Doughboy

Those that have seen me recently can tell that I've put on a lot of weight.  In fact, I've gained 80 pounds over the last year and a half.  As you can imagine, I've had many comments about it, of varying natures.

The truth is that I like my body.  I enjoy having a belly that I can grab and jiggle.  It's kind of fun.  I was at Wal-Mart the other day and saw a T-shirt that said "Doughboy" (in XXL, of course) and another that said "Go ahead and pinch me" and immediately bought them.  I really like these shirts, and if I see any more like them I'll probably buy them too.

The reason for this post is to continue along the theme of my blog about raising awareness.  In our culture, there's such a strong push for people to be skinny--to lose weight and to look like the Hollywood star 1% body fat anorexic supermodel.  I think, though, that people are becoming more tolerant and even more educated about fat and fatness, and I want to do my part.

Whenever anyone has commented on my weight gain, I have taken it as a compliment.  I like how I look, and so I interpret what other people say as reinforcing that.  But, the truth is that many of the things people have said to me could be interpreted as mean or insensitive to someone who's not so comfortable with how they look.  (For example, one person simply said "You're enormous!" and another said "You need to get skinny again.")  Our society is very oppressive of people who are plump, and I don't think that's healthy.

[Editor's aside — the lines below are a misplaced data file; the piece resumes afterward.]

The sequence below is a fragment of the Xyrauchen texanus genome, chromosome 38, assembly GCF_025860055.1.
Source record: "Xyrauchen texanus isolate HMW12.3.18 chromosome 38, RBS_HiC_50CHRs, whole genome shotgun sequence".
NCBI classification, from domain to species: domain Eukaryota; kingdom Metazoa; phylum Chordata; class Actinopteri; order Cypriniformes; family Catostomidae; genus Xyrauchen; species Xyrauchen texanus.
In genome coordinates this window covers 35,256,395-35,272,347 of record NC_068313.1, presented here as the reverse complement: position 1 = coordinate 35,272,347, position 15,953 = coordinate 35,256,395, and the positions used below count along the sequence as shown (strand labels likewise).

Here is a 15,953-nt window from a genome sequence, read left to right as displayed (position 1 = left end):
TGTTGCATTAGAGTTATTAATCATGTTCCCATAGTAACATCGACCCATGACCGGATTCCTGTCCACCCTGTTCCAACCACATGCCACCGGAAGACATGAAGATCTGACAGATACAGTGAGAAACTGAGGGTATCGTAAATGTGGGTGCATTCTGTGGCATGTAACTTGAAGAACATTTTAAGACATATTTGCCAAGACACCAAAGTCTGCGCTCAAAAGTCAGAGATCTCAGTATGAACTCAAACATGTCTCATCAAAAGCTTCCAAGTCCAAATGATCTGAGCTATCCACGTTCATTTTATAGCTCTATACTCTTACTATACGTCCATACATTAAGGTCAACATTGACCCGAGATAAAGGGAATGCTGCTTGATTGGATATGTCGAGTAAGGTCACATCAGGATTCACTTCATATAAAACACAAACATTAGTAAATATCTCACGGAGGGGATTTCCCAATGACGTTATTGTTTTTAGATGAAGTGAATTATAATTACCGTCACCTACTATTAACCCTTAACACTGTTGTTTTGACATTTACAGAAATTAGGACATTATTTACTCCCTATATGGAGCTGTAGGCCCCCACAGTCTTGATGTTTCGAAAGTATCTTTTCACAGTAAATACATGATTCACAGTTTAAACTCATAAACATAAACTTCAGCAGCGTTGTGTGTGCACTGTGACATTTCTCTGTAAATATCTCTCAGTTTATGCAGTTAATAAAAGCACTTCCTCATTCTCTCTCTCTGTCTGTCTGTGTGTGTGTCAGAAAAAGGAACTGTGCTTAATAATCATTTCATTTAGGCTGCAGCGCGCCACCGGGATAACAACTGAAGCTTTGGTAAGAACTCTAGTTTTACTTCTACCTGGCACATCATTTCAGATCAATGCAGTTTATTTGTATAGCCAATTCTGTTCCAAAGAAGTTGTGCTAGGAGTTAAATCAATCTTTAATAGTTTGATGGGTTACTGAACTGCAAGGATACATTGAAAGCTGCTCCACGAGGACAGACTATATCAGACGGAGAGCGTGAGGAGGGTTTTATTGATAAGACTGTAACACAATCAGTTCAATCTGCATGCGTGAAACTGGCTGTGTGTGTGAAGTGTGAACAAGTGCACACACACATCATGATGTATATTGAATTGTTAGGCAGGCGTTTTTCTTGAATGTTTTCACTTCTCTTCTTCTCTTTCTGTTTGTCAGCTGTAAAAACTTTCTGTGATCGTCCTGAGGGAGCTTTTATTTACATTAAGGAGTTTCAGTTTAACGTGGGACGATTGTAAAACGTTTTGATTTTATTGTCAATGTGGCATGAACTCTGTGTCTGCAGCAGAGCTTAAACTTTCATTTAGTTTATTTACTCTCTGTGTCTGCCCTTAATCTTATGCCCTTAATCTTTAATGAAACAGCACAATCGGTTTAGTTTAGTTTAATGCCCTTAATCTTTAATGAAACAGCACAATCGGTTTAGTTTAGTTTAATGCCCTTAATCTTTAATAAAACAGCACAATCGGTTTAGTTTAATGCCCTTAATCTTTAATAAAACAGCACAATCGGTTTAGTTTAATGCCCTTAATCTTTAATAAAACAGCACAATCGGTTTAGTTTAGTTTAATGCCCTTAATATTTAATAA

I was just reading the other day that there are societies where being fat is considered a good thing, and that fat people are considered to be attractive.  I didn't read all that much about it, but I wonder if people who find it difficult to gain weight feel bad for being skinny.  At any rate, I personally believe that a person shouldn't have to feel like they're being judged for how they look.  I don't think that someone should feel societal pressure to change their body weight.  I don't think it's right when someone feels like they are ugly simply because they have a higher (or lower) body fat content.

There are health concerns, yes.  There are lots of health problems that are associated with obesity.  Some of these are caused by obesity, and some of them may cause obesity.  So, if an individual wishes to improve their health, then maintaining a body fat percentage in the teens (or maybe low 20s) will likely help with that.  Also, if a person really doesn't like the way they look and wants to gain or lose weight to change that, they should feel free to do so and, I think, should be able to expect positive, supportive reinforcement from friends to do so.

Indeed, where my own health is concerned, I probably should get out and do some exercise.  I don't think I'm healthy right now, I think I might have increased risk for heart disease.  And I do have a goal to maybe go jogging or ride my bike or something.  But, I don't really want to lose weight.  I like my belly and I don't really want to see it disappear.  I just want to make my heart and muscles get into and stay in shape.

I've told many a fat joke in my day, and I still do.  Now, I tell them about myself more than anyone else.  All of these jokes were just meant in good fun, but I wonder how many people I personally made feel less than beautiful by making such comments.  There are many things I have said that I wish I could take back.  And anyone that I've teased about being fat, feel free to send any teasing back my way now that I'm fat too.  As long as it's not too hurtful, I'll enjoy it (as I said before, I'll take it as a compliment).

I really find that I'm becoming the stereotypical jolly fat guy.  I'm so much happier now than I ever have been before.  Life is wonderful.  I have a great boyfriend who loves me whether I'm fat or skinny, hairy or bald.  He is a great man, and it makes me so happy that he likes my belly (almost as much as I do).

So, love your body.  Love everyone else's body.  Don't let Hollywood tell you what you should or should not look like.